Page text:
Incidentally, what’s the difference between the Friday call to prayer and the church bells on a Sunday morning?

I think that it is instructive that an extremist conservative Chriatian criticises conservative islam.

Leonardo Ricardo
Guest
Leonardo Ricardo

Extremism flourished as UK lost Christianity
By Michael Nazir-Ali, Bishop of Rochester

How perceptive. Extremist Bishop Michael Nazir-Ali, Bishop of Rochester writes a essay on the kind of extreme, excluding thinking/believing that keep people AWAY from The Church of England!

What a guy, a real quickstudy, he is, he is as he digs more trenches and isolates more Anglican/other folks wherever he goeth.

He’ll make the round trip to his exclude-a-thon meet-up in Middle East a real opportunity to draw even more dangerous bloodlines in the sand.

A fear/hate-monger he is, a “uniter” he ain’t!

Neil
Guest
Neil

Merseymike – the only difference is the bells go off once a week, and the call to prayer five times a day!

Hugh of Lincoln
Guest
Hugh of Lincoln

Not forgetting the Angelus rung two or three times daily in some catholic parishes.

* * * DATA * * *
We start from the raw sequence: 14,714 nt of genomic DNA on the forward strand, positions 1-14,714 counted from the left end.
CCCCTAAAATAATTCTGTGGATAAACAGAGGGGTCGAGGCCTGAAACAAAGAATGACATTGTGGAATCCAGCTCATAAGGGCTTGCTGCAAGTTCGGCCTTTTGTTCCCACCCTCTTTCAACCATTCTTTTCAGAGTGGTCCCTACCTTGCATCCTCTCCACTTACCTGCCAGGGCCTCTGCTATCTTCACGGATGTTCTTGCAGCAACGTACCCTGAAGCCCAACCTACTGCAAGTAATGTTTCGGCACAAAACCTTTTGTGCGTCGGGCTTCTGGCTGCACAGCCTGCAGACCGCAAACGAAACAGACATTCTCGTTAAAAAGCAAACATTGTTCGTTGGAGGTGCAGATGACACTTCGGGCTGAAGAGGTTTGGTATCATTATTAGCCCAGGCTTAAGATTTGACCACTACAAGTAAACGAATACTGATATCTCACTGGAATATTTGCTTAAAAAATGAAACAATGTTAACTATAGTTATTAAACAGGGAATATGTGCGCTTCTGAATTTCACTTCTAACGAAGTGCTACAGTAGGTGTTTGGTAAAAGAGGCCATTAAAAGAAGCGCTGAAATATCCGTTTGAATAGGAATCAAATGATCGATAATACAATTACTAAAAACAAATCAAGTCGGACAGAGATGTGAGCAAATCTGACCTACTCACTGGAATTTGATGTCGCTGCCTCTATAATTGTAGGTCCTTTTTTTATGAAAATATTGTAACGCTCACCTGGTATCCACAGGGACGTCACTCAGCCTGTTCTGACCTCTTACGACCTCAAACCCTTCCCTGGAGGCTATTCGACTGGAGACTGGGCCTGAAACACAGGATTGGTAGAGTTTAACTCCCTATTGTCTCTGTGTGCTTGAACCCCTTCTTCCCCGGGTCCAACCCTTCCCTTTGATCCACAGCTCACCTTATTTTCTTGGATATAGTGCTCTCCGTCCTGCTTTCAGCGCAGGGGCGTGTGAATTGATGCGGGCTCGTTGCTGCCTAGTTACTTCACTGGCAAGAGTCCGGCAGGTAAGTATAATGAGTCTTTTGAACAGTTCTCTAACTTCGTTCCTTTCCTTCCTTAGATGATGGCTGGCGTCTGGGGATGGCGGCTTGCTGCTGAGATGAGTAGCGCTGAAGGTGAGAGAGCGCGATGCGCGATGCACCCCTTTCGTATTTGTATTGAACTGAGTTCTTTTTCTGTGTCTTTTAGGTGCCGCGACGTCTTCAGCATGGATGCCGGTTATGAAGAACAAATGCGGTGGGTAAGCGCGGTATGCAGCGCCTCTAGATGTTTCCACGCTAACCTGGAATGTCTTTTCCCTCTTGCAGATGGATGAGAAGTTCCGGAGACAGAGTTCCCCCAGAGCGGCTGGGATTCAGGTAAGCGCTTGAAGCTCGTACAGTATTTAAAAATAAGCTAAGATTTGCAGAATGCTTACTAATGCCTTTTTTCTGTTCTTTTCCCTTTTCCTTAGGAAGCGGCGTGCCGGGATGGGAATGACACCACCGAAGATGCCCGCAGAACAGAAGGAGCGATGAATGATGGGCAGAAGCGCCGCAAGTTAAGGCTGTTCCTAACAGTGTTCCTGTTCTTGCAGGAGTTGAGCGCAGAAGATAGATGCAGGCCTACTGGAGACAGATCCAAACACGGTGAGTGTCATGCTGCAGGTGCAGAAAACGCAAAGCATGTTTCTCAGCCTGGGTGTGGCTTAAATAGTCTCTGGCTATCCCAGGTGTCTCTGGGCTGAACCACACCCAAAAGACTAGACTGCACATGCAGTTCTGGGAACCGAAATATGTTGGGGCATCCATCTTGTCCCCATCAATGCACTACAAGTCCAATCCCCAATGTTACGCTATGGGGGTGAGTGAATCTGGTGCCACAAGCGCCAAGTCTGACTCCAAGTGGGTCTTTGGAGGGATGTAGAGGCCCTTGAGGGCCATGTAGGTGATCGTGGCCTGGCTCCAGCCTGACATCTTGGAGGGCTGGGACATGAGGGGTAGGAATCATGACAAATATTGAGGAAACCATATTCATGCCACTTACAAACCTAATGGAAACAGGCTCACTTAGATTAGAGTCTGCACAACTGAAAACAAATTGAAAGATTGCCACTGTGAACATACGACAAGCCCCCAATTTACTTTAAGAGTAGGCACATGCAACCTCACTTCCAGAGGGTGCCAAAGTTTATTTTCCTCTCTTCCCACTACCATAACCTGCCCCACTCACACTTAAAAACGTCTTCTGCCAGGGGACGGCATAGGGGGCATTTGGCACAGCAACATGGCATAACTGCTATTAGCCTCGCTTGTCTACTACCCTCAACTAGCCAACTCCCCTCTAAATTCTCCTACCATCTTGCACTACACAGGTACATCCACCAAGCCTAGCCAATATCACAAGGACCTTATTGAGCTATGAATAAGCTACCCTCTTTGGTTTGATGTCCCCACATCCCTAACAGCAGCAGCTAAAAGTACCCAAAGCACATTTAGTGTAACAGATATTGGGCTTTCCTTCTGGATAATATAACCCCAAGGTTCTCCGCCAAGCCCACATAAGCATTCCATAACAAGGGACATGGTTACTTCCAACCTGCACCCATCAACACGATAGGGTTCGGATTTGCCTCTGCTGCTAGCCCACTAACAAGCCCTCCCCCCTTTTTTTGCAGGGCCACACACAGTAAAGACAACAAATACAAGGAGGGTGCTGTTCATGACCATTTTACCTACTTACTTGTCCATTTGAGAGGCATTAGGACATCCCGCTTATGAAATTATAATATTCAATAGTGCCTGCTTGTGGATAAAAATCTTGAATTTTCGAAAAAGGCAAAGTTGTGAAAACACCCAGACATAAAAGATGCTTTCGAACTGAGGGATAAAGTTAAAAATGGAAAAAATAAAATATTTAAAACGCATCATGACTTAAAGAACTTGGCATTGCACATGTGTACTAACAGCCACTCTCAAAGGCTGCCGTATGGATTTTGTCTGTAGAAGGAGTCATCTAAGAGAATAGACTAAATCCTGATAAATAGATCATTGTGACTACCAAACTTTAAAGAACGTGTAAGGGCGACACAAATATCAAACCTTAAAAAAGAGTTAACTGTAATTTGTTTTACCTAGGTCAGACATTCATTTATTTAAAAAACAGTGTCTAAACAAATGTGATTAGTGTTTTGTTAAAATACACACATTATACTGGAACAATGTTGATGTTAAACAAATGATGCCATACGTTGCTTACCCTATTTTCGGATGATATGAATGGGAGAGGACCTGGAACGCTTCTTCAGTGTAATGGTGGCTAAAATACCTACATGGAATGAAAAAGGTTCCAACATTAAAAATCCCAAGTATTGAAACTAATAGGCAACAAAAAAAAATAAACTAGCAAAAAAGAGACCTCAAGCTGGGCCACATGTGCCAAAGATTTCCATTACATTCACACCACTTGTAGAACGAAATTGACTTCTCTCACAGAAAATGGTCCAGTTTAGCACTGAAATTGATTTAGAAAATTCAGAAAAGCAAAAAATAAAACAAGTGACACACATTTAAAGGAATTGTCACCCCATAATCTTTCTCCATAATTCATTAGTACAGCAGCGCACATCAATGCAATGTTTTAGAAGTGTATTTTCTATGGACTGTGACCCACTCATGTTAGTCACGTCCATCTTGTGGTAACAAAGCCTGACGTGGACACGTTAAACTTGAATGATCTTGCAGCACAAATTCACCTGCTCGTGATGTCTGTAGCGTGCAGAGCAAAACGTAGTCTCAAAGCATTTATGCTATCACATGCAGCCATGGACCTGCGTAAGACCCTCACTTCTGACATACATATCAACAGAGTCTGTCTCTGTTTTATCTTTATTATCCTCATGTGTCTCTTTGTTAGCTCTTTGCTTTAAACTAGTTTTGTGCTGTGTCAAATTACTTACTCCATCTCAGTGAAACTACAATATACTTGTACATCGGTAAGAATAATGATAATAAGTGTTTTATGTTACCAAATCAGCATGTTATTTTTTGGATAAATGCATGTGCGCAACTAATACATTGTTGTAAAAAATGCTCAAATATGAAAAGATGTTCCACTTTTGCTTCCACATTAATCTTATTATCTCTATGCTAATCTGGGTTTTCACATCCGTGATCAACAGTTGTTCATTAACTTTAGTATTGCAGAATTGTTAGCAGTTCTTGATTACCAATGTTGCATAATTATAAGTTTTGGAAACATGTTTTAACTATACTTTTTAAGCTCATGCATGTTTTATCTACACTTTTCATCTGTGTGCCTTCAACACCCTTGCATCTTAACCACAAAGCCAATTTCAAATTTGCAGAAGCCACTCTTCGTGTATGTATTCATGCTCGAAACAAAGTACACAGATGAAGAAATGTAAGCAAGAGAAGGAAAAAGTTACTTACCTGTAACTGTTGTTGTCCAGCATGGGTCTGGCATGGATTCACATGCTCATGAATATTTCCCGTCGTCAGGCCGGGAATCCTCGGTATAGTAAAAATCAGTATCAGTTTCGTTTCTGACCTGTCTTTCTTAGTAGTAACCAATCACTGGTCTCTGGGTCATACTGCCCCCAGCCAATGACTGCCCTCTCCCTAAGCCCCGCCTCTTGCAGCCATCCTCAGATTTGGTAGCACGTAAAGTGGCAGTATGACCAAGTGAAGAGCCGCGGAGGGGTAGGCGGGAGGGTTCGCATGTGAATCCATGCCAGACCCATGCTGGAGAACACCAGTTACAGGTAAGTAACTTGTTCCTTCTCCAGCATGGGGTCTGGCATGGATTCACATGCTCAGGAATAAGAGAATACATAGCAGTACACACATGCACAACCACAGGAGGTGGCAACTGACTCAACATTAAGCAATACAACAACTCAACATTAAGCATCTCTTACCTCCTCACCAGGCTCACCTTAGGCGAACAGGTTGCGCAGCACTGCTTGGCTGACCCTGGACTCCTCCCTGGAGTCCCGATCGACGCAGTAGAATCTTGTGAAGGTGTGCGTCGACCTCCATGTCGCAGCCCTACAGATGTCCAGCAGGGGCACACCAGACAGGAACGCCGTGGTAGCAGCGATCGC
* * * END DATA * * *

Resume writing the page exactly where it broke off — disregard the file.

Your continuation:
Malcolm+
Guest

Well, Mike Roffen would know about extremism.

Ill considered rants like this are exactly the fuel that Islamic extremists require. Thanks Mike.

What a doufus.

Cheryl Va. Clough
Guest

Shunning is a popular tactic, one I have seen first hand. The most startling example was when I joined into banter whilst three of us were counting the weekly tithes one night. To my shock, one of the other woman said “Ignore her, she’s just attention seeking”. Apparently wanting human companionship and to contribute to a church community is only “attention seeking” for souls such as myself. Apparently we have no legitimate emotional needs so people can say and do whatever they want to us. They didn’t just shun me in the parish, the slander campaign spread into other community… Read more »

David
Guest
David

The Christian Muslim Forum has also commented:

http://www.christianmuslimforum.org/subpage.asp?id=276&mainid=20